Art might not be the way that the world solves complex, environmental issues—but art can offer genuine considerations on how we can approach them. For the casual observer, art is something that may take the form of painting, sculpture, or even film. Yet there is an entire body of socially-engaged artwork that has yet to make its way into public purview, past the art world boundaries into the real world. As with most disciplines looking to combat climate change, biodiversity loss and human-centred ideologies, many Canadian artists are addressing environmental challenges through their work.
For years, multi-faceted media artist and curator Christina Battle gardened and shared seeds as a non-committal yet passionate way of engaging with the world. In 2015, her practice of sharing seeds and exploring economies of exchange became a formal artwork, moving outside of her daily life and into the scope of criticality. Battle’s practice can only be described as multi-disciplinary, which centres heavily on topics of disaster and environmentalism.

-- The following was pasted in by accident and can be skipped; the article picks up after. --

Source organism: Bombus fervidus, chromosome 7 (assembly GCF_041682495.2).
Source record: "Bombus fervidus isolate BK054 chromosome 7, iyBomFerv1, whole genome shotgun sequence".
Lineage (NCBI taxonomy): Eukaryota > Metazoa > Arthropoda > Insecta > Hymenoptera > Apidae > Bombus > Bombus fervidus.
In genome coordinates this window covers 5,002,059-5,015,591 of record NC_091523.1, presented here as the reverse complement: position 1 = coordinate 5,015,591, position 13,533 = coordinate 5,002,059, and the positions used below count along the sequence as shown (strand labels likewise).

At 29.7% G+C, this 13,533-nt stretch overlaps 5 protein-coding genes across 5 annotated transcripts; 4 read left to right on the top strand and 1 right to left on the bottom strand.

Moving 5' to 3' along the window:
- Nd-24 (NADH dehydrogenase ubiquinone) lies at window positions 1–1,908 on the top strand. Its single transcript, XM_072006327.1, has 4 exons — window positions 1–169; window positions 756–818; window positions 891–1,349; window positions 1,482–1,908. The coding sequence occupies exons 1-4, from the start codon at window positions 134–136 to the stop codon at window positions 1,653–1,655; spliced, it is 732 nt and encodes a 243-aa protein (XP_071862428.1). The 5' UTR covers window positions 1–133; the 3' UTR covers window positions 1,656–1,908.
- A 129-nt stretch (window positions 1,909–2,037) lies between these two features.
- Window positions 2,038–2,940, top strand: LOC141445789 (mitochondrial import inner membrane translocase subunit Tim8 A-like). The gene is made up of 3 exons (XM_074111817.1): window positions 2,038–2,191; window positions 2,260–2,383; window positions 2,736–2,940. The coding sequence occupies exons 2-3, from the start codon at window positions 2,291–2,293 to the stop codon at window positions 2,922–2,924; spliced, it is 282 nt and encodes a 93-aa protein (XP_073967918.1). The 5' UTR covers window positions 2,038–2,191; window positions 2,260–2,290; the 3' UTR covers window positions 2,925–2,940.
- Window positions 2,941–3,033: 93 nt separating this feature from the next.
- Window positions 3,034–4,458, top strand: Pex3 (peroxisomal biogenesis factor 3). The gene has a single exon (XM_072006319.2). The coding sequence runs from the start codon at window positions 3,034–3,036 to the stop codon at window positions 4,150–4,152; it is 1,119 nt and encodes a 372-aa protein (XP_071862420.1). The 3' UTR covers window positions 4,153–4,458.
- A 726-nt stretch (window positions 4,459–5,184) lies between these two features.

“For me, growing plants and having the opportunity to watch plants grow changes the way that I think about time and space and my own sense of busyness and my own speed in the world,” Battle says. “I think that all of that is important in shifting a framework in thinking about a worldview.”
For Shelley Niro, award-winning artist and filmmaker, her memories of the outdoors have been a driving factor since she was a child.
“A lot of the work that I do comes back to remembering what it was like to be outside and feeling the air and having bugs bite you," Niro says. "It’s like you’re participating with the world.”
Niro adeptly underscores the power of nature, a force that inspires a range of artworks driven by and for the earth. Niro’s respect for the earth is evident in La Pieta #1, through the blue of the water and the complexity of the wampum frame.